Michelle is the founder of Untapped Cities. She can usually be found in New York (where she grew up), Paris, backpacking in South America or Southeast Asia, or in-transit between. She has an obsession with buses, shoots with a Nikon SLR camera, and destroys cellos on stage with her indie rock band. She’s traveled to 35 countries, including working for earthquake disaster organizations in Peru and Sumatra. She is an author of 100 Ways to Make History, published by the New York Public Library. She holds a masters in urban planning from Columbia University, a B.A. from Harvard in the History of Art & Architecture, and is a graduate of the Juilliard School of Music. Follow her on Twitter @untappedmich.
Our exclusive Untapped Cities Woolworth tour has been so popular, we’re offering more chances to check out the off-limits building this summer and fall. Although our July 17th tour is sold out, we’ve got dates for August 23rd (just a few tickets left), October 9th, November 8th and December 4th . This intimate, hour-long tour is led by Jason Crowley, a preservationist and architectural historian who is working to digitize and catalogue the New York Historical Society’s extensive collection of Woolworth Building archives.
Jason will lead us across the street to City Hall Park where we’ll examine the highly ornamented exterior of what was once the tallest building in the world. After discussing the Woolworth’s crucial importance to the development of the skyscraper and the New York City skyline, Jason will take us into the lobby, where he’ll share commentary on the vaulted ceilings and sculptural details, and into the bank vaults of the basement.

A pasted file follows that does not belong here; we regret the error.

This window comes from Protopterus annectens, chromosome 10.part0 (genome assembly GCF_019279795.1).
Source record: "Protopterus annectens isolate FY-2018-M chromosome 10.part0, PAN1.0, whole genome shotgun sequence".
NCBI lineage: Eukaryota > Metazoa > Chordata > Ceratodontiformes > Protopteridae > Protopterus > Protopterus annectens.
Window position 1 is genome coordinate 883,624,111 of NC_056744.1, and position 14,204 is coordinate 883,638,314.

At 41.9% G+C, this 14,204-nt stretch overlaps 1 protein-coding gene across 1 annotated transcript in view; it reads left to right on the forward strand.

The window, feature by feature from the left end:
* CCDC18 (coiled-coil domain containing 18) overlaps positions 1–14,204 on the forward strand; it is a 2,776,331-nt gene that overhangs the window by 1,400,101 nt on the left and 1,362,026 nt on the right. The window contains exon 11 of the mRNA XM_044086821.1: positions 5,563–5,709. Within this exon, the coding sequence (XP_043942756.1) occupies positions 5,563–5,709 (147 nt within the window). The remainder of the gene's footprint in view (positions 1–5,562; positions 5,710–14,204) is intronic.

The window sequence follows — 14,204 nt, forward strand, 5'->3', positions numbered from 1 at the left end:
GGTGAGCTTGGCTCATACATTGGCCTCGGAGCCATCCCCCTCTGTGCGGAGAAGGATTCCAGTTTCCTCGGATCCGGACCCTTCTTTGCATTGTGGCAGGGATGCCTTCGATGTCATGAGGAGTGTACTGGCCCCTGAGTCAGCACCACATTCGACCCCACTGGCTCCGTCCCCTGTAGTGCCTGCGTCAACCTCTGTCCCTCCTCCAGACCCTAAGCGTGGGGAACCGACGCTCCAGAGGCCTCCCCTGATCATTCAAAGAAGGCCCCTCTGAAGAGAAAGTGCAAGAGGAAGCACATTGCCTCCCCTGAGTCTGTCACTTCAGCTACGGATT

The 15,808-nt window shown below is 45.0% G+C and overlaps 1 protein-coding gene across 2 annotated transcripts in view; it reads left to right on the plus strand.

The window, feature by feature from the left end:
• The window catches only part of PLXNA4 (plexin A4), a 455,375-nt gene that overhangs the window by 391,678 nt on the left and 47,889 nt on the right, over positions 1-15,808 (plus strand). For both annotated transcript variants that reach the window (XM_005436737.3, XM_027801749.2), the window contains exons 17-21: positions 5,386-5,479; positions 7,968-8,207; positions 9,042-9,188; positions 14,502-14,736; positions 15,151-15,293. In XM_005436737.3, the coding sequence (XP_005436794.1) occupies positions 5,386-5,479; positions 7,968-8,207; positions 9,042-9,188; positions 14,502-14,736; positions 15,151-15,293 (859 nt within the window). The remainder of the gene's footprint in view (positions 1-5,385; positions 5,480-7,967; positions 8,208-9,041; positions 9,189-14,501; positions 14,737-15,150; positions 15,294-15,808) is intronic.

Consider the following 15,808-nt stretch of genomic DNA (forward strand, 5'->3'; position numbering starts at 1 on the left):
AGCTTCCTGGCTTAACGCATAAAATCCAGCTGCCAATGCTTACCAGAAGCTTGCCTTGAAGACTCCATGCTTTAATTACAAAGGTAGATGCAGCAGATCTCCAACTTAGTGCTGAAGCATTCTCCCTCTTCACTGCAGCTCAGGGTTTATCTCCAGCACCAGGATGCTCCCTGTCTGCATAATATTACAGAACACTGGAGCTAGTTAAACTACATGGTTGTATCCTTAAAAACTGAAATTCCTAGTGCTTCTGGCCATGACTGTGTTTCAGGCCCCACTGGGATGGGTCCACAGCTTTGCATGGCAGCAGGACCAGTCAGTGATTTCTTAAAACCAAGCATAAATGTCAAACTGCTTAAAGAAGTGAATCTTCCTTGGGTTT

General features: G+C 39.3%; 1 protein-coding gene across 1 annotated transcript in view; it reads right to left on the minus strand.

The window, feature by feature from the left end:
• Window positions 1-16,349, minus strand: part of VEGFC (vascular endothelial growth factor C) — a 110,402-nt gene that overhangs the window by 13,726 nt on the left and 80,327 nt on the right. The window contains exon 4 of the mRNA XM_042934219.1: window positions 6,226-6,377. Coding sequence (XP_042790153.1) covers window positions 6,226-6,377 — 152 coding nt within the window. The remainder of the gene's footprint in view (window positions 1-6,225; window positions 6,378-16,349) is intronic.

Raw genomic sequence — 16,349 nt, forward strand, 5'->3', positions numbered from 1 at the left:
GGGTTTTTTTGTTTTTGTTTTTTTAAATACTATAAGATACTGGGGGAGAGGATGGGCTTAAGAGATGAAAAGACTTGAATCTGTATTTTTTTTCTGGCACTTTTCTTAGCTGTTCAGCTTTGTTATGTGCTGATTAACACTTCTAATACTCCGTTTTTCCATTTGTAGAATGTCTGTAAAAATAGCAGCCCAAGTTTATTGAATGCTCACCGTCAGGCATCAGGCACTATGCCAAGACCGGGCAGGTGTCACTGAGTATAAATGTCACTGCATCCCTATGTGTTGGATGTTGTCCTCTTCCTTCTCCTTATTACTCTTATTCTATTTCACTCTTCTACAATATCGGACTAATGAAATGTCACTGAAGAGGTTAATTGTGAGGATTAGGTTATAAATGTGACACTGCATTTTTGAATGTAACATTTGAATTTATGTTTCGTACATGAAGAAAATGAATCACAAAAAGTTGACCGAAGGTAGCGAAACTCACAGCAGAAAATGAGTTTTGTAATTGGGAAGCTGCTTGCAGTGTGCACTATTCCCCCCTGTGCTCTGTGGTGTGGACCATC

Following the tour, there will be an optional cocktail hour at Fraunces Tavern where you can mingle with other members of the Untapped community. Buy tickets here:
On the plaza of Lincoln Center until Monday, there’s a Japanese artisan village set up in conjunction with Heisei Nakamura-za revival of a rarely performed 19th-century kabuki ghost story at the Rose Theater. Built of wooden stalls in Japanese nagaya style—traditional bungalows built in rows–artisans are making specialty crafts on the spot. These include Nihon Ningyo (hand-painted dolls), Tenugui (fine cotton towels), Kanzashi (hair ornaments). There’s also a fun display of sake barrels.
If there was anywhere to travel half way around the world for, it just might be The Rock in Zanzibar, Tanzania. This restaurant, perched on a rock in the Indian Ocean, seems dropped from a fairy tale. During high tide, it becomes a veritable island with a wooden boat taking you the short distance to shore. In low tide, you simply walk across the seaweed strewn beach to get to this magical place. Both methods will take you to a rickety wooden staircase and into the restaurant, built in the local Zanzibar architectural style with a Makuti palm tree roof. In the back, there’s a beautiful patio where you can grab a cocktail surrounded on three sides by the turquoise seas. Inside, there are 12 cozy tables for lunch and dinner.